As the take-off assembly is transferred in the just described manner from the position of FIG. 2 to the position of FIG. 3, actuator 106 of switch 104 will be released by the upward movement of crook holder block 65 whereupon the switch will assume its normally closed position. Further, triangular link tab 76 will, as it moves into the position of FIG. 3, abut and depress actuator 108 of switch 107 whereby this switch will in turn be opened to discontinue operation of the driving motor 38.

The sample supply apparatus continues to function in this manner supplying samples of blood separated by a slug of air, a slug of wash liquid and another slug of air, in that order, from each preceding and succeeding sample until each of the sample containing cups has been indexed in turn into alignment with the take-ofi assembly and the samples withdrawn therefrom. As the take-off and mixer assemblies are raised from the last sample containing cup to the position of FIG. 3, and switch 107 opened by the abutment of triangular link tab 76 therewith, the turntable tab 114 willabut actuator 112 to transfer switch 111 from position A to position B thus discontinuing operation of the timer motor 91 and actuating buzzer B to provide audible indication of the completion of the sampling operation. At this point all that remains is the opening of switch 116 to discontinue the supply of power to the apparatus.

Thus, it may be seen wherein our invention provides a method and apparatus particularly adapted to the automatic supply of liquid samples to an associated automatic liquid analysis apparatus.

This invention is related to, and this application discloses subject matter common to, the inventions disclosed in our co-pending United States applications, Serial Nos. 184,005 (now abandoned) and 246,967'filed April 2, 1962 and December 26, 1962, respectively, and assigned to the assignee of this application. Also, certain features shown or described but not claimed in our present application are claimed in the United States Patent No. 3,134,- 263, issued May 26, 1964.

While We have shown and described the preferred embodiment of our invention, it will be understood that the invention may be embodied otherwise than as herein specifically illustrated or described, and that certain changes in the form and arrangement of parts and in the specific manner of practicing the invention may be made without departing from the underlying idea or principles of this invention within the scope of the appended claims.

What is claimed is:

1. Liquid sample supply apparatus for supplying a stream of alternately interspaced sample liquid segments and another liquid segments, comprising: carrier means for supporting a plurality of first receptacles for sample liquid and for presenting each of said first receptacles seriatim to a take-off position; a second receptacle for another liquid mounted adjacent said take-ofi position; liquid take-off means for alternately Withdrawing liquid from one said first receptacle disposed at said take-off position and from said second receptacle; and means coupled to said take-elf means for providing said take-off means with motion solely in a given plane in which said take-ofi means is both transported and tilted into and out of said first receptacles disposed at said take-off position and to, into and out of said second receptacle.

2. Liquid sample supply apparatus for supplying a stream of alternately interspaced sample liquid segments and another liquid segments, comprising: carrier means for supporting a plurality of first receptacles for sample liquid and for presenting each of said first receptacles seriatim to a take-off position; a second receptacle for another liquid mounted adjacent said take-ofi position; liquid take-01f means for alternately Withdrawing liquid from one said first receptacle disposed at said take-ofi position and from said second receptacle; means coupled to said take-off means for providing said take-off means with motion solely in a given plane in which said take-off means is both transported and rotated, whereby said takeofi means is moved alternately to, into and out of said first receptacle disposed at said take-0d position and to, into and out of said second receptacle; said liquid take-01f means including an elongated member; and said motion providing means including a first link which at one of its ends is fixed to said elongated member and is pivotally coupled to a rotatable member at a point radially displaced from the axis of said rotatable member for rotation about said axis of said rotatable member, which first link at the other of its ends is pivotally coupled to one end of a second link, the other end of which second link is pivotally coupled to a fixed point, and means coupled to said rotatable member for oscillating said rotatable member about its axis.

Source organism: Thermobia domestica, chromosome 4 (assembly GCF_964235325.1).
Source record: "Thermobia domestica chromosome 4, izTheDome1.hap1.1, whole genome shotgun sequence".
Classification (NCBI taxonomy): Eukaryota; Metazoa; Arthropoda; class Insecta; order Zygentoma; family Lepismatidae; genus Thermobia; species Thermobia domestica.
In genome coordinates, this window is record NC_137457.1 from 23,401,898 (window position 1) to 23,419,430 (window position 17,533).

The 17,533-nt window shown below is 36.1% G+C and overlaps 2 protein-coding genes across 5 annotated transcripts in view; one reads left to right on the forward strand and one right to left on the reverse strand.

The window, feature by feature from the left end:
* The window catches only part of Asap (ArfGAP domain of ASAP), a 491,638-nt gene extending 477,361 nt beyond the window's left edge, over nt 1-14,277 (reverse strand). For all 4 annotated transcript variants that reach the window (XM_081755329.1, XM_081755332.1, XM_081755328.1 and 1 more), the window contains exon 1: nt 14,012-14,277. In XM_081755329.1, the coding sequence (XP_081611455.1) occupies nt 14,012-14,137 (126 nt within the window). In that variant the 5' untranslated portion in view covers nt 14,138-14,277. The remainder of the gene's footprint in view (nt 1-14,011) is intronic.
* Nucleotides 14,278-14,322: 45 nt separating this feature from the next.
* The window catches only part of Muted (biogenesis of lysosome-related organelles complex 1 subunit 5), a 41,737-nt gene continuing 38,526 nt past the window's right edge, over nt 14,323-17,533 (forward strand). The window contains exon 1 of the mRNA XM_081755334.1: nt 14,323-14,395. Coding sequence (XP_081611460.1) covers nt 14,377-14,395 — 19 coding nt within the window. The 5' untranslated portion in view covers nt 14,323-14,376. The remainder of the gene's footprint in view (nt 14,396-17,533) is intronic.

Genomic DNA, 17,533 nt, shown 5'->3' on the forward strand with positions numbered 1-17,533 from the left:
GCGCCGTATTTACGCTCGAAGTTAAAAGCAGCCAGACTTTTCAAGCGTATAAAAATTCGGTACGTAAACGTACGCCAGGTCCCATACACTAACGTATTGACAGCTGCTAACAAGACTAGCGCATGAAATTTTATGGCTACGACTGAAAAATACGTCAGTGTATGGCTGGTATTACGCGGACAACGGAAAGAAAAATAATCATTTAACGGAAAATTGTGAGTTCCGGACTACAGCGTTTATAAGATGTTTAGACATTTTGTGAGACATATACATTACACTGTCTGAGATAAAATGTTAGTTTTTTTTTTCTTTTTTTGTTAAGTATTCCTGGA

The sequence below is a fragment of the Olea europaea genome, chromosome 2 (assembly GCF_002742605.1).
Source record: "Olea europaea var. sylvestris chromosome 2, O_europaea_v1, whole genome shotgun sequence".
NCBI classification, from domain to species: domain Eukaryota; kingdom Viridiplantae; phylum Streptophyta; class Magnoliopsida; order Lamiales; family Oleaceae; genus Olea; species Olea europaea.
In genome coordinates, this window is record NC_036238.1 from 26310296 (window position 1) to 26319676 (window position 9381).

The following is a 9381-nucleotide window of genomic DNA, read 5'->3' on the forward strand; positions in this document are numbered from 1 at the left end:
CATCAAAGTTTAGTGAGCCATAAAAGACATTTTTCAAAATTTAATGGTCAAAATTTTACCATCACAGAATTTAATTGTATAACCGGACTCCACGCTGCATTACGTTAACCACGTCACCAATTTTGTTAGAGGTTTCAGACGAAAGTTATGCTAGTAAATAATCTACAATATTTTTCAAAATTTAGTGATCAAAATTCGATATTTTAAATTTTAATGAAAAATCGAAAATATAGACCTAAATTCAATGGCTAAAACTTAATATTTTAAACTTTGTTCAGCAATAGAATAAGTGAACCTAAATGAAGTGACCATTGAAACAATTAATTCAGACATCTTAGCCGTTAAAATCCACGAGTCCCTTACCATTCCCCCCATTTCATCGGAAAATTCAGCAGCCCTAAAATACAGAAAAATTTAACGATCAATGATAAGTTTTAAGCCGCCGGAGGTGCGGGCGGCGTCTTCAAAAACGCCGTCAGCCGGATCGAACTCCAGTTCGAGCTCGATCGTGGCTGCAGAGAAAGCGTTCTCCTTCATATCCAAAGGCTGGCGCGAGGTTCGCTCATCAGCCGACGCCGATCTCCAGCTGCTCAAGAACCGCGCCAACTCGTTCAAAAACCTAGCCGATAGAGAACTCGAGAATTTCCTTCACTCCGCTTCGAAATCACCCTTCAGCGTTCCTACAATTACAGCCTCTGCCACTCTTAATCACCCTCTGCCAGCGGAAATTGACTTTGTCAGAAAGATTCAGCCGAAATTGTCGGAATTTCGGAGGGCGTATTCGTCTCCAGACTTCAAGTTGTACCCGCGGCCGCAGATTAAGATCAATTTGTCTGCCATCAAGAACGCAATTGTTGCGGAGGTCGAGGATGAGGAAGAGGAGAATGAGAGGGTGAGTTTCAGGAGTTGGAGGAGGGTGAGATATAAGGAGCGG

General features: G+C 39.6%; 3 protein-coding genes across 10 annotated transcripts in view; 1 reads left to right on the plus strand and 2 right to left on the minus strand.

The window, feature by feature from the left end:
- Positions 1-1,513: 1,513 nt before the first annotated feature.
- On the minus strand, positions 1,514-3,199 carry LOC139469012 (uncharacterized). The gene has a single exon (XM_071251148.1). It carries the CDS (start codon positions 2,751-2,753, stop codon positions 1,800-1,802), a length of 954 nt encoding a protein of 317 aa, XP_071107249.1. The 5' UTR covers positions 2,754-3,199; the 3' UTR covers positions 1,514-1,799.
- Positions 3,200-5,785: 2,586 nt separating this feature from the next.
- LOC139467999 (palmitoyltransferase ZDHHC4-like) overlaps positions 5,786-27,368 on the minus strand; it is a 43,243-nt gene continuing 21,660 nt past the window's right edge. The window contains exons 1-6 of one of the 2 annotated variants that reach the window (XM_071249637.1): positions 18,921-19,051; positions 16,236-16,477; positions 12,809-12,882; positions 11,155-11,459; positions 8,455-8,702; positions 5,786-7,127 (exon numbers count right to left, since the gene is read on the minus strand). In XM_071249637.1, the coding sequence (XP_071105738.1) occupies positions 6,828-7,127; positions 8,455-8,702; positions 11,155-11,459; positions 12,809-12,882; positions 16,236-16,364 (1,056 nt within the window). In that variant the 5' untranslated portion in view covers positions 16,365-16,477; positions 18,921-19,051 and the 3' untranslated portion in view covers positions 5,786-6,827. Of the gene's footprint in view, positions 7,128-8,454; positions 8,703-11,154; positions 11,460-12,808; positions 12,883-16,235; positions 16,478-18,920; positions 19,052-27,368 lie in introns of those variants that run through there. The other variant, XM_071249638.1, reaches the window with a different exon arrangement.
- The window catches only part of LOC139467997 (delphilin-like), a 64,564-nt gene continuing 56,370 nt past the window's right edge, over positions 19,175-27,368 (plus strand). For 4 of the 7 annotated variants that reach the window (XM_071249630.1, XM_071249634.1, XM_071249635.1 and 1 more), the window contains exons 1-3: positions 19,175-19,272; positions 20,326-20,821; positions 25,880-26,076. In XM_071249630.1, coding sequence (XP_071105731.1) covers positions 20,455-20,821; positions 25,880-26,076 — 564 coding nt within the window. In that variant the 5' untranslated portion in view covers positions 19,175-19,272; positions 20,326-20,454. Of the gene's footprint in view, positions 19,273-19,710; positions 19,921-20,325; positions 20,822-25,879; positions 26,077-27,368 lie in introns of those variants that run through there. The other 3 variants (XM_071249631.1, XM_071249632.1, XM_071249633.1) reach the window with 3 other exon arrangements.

3. Liquid sample supply apparatus for supplying a stream of alternately interspaced sample liquid segments and another liquid segments, comprising: carrier means for supporting a plurality of first receptacles for sample liquid and for presenting each of said first receptacles seriatim to a take-oif position; a second receptacle for another liquid mounted adjacent said take-oil position; liquid take-off means for alternately withdrawing liquid from one said first receptacle disposed at said take-off position and from said second receptacle; means cou pled to said take-oil means for providing said take-oil means with motion solely in a given plane in which said take-off means is both transported and rotated, whereby said take-off means is moved alternately to, into and out of said first receptacle disposed at said take-off position and to, into and out of said second receptacle; said liquid take-oft means including an elongated member; a stirring means pivotally mounted for insertion and removal from a first receptacle supported by said carrier means; said motion providing means including a first link which at one of its ends is fixed to said elongated member and is pivotaoly coupled to a cam at a point radially displaced from the axis or" said cam for rotation about said axis of said cam, and which first link at the other of its ends is pivotally coupled to one end of a second link, the other end of which second link is pivotally coupled to a fixed point, and means coupled to said cam for oscillating said cam about its axis, said cam controlling the insertion and removal of said stirring means.